In the zone
Amid the sand and cottonwood trees of Valencia County is a sports legacy as rich as any other part of New Mexico’s history.
From youth to adult leagues, from high school football to talented college baseball players, the county has long produced fine athletes and teams who have become known in faraway places.
“Sports helps hold family values together,” said Leroy Aragon, who grew up playing on the Tomé-Adelino baseball field. “And it keeps a mom and dad invested in their kids. Whether it’s baseball or touch football, kids and adults are learning to do something together, and learning to follow rules.”
Belen High School played its first football game in 1922. The Eagles played in title games in 1963 and 2009.
BHS has nine team state championships in wrestling, five in golf and one each in boys tennis, girls track, boys track and girls cross country. The boys basketball team played for the 1985 state title.
Solomon Luna High School, later known as Los Lunas High School, has a rich tradition that stretches back many years.
Los Lunas has won three state baseball championships at the high school level, and one each in boys soccer, girls track and volleyball. Its teams have reached the finals in softball and girls basketball.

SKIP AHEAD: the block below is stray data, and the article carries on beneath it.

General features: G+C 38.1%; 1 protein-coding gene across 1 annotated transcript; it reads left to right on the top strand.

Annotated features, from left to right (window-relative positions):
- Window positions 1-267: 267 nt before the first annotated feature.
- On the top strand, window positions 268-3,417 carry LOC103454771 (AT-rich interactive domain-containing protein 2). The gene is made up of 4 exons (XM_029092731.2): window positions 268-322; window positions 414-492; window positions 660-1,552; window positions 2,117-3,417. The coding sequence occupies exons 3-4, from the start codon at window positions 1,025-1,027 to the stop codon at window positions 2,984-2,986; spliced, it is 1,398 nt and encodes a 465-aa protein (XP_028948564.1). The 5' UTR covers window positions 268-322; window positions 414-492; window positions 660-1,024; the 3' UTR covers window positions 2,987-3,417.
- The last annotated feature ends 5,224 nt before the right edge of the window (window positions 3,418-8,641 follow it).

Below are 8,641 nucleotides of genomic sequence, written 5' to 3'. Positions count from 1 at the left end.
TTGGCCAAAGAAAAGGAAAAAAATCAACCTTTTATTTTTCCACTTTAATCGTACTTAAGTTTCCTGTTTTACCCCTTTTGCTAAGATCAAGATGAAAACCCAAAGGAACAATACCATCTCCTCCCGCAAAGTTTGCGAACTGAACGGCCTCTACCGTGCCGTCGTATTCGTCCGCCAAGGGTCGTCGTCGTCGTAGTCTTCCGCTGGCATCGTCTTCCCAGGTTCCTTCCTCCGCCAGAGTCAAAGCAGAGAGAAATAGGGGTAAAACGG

Valencia High School, the newest secondary school in the county, opened in 2006. The Jaguars haven’t yet won any team state championships, but have fielded competitive teams in every sport, including its football program, which in 2011 reached the state semifinals.
Many county individuals and teams have won state and national championships in rodeo events.
Both Belen and Los Lunas have had chartered programs in the American Youth Soccer Organization for many years.
Competitive swim teams and programs, gymnastics teams, martial arts and much more have long been part of Valencia County sports culture. The county has been competing and playing in its fields, tracks, streets and buildings for as long as humans have been here, and thousands of its residents have played baseball, in one form or another, over the past century.
Organized youth baseball has a long history that is much older that even the Eastern Valencia County Little League and more recent efforts. Current adult leagues, such as the Los Lunas Men’s Softball League, have baseball roots and predecessors that go back many decades.
The interior walls of the Thome Dominguez Community Center, located on N.M. 47 in Tomé, are filled with baseball memories. There are players with connections to the Belen and Los Lunas high school teams, to Isleta Pueblo, to college or semi-pro teams, and to the Tomé and San Fernandez areas.
Tomé and Adelino had a combined team that played for many years in the Mid-Rio Grande Baseball League. News-Bulletin records from the 1950s and ’60s show the Tomé-Adelino team was frequently at or near the top of the standings.
Other teams to compete in the league included Bosque Farms, Los Lentes, Los Chavez, Jarales, Belen, El Cerro and Socorro County communities, such as Polvadera.